Taliban to ‘allow girls` education`: Minister
Last Updated: Saturday, January 15, 2011, 00:37
  
London: The Taliban is to drop its opposition to the education of girls in Afghanistan, the country's education minister has told British media.

Farooq Wardak said in an interview with the TES (Times Education Supplement) that a "cultural change" meant the Taliban were no longer opposed to girls going to school. He said an agreement had been worked out in discussions with the Taliban.

Afghan women were banned from working or getting an education under the Taliban regime which was overthrown in the 2001 US-led invasion of the country.

Wardak told the TES: "It is attitudinal change, it is behavioural change, it is cultural change.

"What I am hearing at the very upper policy level of the Taliban is that they are no more opposing education and also girls' education."

He added: "I hope, Inshallah, soon there will be a peaceful negotiation, a meaningful negotiation with our own opposition and that will not compromise at all the basic human rights and basic principles which have been guiding us to provide quality and balanced education to our people."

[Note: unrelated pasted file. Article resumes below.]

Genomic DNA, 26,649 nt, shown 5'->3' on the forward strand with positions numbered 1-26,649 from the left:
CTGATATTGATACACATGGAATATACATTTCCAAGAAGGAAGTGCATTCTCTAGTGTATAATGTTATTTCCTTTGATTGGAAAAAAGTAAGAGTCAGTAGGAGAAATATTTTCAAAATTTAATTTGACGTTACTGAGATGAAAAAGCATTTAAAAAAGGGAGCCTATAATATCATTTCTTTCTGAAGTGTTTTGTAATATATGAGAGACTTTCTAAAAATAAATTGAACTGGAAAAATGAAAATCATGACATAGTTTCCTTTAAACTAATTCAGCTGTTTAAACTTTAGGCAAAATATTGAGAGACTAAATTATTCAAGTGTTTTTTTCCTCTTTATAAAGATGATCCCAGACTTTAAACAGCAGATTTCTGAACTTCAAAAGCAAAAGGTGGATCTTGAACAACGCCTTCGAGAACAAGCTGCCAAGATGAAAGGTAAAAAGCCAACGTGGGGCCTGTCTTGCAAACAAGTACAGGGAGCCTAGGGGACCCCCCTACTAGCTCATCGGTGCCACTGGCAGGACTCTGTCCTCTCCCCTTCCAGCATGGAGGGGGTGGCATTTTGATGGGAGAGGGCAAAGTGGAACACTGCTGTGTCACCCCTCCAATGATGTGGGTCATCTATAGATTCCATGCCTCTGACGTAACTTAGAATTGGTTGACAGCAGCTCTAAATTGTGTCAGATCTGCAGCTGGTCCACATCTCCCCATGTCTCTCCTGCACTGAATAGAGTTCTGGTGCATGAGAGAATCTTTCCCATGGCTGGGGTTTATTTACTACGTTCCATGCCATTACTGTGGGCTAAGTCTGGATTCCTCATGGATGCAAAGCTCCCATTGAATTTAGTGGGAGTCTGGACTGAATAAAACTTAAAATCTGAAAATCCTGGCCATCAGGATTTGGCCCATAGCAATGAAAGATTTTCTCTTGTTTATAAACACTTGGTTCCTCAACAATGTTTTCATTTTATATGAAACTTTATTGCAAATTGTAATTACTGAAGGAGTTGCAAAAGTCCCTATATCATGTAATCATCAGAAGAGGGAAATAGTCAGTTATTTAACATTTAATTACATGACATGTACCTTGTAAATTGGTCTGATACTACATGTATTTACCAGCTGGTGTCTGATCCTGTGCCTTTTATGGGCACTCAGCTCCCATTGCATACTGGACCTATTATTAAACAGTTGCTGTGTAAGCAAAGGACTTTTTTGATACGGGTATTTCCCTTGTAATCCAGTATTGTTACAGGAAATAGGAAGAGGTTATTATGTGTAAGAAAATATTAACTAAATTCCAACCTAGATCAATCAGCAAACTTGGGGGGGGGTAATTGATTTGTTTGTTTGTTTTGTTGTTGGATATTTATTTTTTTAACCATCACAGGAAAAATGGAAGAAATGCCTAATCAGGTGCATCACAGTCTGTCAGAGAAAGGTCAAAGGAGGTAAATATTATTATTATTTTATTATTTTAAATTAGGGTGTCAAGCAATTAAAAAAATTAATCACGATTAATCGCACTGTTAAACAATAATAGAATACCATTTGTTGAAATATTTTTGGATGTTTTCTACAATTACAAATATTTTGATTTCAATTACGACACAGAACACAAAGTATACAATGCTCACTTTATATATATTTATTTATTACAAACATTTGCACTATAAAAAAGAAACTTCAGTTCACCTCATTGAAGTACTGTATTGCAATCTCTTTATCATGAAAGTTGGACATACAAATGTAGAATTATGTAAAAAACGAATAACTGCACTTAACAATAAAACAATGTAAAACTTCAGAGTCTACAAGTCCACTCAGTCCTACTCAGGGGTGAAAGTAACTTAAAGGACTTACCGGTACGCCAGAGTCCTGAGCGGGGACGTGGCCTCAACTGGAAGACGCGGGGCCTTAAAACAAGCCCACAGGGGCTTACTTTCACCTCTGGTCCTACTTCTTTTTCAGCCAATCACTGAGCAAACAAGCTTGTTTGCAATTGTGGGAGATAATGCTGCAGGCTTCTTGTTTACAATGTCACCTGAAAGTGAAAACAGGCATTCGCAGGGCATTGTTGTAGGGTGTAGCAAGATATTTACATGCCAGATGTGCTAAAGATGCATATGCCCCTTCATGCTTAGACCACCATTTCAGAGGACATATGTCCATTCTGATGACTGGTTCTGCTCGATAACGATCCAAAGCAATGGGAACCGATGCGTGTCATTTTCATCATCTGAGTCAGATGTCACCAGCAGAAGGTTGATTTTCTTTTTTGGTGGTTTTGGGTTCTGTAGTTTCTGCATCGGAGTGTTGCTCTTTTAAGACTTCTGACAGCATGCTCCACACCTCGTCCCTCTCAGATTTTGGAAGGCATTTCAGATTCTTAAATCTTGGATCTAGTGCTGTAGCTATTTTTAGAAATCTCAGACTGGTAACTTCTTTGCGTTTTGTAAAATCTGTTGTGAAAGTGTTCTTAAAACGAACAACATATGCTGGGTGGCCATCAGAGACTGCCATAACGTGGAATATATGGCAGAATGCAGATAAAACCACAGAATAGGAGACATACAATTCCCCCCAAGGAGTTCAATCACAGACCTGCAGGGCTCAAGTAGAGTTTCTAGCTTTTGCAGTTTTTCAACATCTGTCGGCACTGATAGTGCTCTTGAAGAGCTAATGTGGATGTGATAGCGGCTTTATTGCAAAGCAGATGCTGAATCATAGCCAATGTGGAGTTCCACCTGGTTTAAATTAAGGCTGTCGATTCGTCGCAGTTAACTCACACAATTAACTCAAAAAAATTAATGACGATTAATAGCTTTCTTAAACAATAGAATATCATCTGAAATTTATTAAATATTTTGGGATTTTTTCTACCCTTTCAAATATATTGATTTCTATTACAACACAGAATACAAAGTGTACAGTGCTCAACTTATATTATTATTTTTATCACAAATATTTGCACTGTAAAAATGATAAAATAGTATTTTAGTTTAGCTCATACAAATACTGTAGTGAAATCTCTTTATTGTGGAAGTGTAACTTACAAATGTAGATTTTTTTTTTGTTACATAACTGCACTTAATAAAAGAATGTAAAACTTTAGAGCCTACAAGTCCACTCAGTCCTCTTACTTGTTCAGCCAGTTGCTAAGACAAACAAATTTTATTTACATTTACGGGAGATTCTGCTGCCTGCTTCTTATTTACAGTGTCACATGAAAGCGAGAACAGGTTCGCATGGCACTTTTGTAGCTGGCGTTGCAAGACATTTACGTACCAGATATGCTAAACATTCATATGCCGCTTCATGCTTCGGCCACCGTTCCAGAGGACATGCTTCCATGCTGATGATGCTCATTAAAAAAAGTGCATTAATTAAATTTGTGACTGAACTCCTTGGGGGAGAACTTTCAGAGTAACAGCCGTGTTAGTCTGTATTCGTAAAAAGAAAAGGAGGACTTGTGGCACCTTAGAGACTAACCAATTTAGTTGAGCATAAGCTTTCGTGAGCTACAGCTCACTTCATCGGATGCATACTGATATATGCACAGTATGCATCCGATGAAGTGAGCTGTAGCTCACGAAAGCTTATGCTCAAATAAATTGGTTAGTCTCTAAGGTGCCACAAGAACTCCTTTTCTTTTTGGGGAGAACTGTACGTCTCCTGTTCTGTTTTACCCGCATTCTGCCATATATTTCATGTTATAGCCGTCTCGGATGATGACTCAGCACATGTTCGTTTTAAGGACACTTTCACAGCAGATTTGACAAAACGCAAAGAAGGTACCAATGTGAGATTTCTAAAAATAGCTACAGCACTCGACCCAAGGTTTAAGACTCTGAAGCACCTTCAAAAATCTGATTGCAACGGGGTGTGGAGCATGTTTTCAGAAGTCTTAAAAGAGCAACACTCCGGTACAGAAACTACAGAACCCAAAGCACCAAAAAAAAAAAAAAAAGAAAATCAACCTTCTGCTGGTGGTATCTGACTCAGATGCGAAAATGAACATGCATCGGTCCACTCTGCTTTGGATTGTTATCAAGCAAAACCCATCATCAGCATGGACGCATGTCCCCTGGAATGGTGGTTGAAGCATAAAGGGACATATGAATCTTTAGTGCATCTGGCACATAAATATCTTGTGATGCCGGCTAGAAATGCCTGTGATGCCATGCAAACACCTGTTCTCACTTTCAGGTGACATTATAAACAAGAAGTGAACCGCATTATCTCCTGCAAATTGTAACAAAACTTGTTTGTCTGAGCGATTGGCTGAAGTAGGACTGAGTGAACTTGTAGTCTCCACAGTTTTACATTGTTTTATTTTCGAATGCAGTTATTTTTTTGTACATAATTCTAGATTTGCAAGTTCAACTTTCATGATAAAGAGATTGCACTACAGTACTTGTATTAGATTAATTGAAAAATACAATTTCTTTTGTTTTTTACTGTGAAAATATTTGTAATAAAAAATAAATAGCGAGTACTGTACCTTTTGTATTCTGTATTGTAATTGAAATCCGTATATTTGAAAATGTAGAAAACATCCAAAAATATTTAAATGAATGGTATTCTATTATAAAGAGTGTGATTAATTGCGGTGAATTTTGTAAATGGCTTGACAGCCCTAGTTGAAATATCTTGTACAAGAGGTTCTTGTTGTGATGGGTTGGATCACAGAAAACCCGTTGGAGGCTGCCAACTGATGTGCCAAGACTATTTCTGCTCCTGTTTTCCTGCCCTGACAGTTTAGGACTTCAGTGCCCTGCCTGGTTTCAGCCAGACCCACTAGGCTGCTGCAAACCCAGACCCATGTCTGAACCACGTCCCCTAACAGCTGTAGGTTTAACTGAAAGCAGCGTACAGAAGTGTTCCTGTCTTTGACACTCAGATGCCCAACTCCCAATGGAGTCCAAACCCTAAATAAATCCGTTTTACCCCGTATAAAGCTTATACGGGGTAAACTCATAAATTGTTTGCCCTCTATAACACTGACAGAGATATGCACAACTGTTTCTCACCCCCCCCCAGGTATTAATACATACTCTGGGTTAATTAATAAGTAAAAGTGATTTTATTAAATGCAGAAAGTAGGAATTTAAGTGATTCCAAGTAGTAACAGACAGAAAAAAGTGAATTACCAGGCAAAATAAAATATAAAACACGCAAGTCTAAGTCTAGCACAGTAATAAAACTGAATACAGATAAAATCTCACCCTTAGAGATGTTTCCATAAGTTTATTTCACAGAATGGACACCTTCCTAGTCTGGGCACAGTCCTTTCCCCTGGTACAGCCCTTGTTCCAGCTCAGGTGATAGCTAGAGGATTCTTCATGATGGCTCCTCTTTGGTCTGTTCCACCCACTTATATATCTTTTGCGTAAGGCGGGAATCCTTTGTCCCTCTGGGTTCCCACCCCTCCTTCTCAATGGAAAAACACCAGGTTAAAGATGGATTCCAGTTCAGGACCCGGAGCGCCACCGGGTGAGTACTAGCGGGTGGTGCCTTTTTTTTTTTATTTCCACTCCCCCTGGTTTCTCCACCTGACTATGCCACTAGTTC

The minister, who spoke to the TES at the Education World Forum in London, claimed there had been significant shifts in attitude towards education since the Taliban was toppled and insisted that they would not be reversed.

"In the deepest pockets of our society, not only the Taliban, there was not very friendly behaviour with education," he said.

"That is the reason that in many provinces of Afghanistan we do not have either male or female teacher.

"During the Taliban era the percentage of girls of the one million students that we had was zero per cent. The percentage of female teachers was zero per cent.

"Today 38 per cent of our students and 30 per cent of our teachers are female."

However, he conceded that Afghanistan had a huge task ahead. In more than 400 districts and urban centres in Afghanistan, 200 still have no girls enrolled in high school, he said.

PTI


First Published: Saturday, January 15, 2011, 00:37


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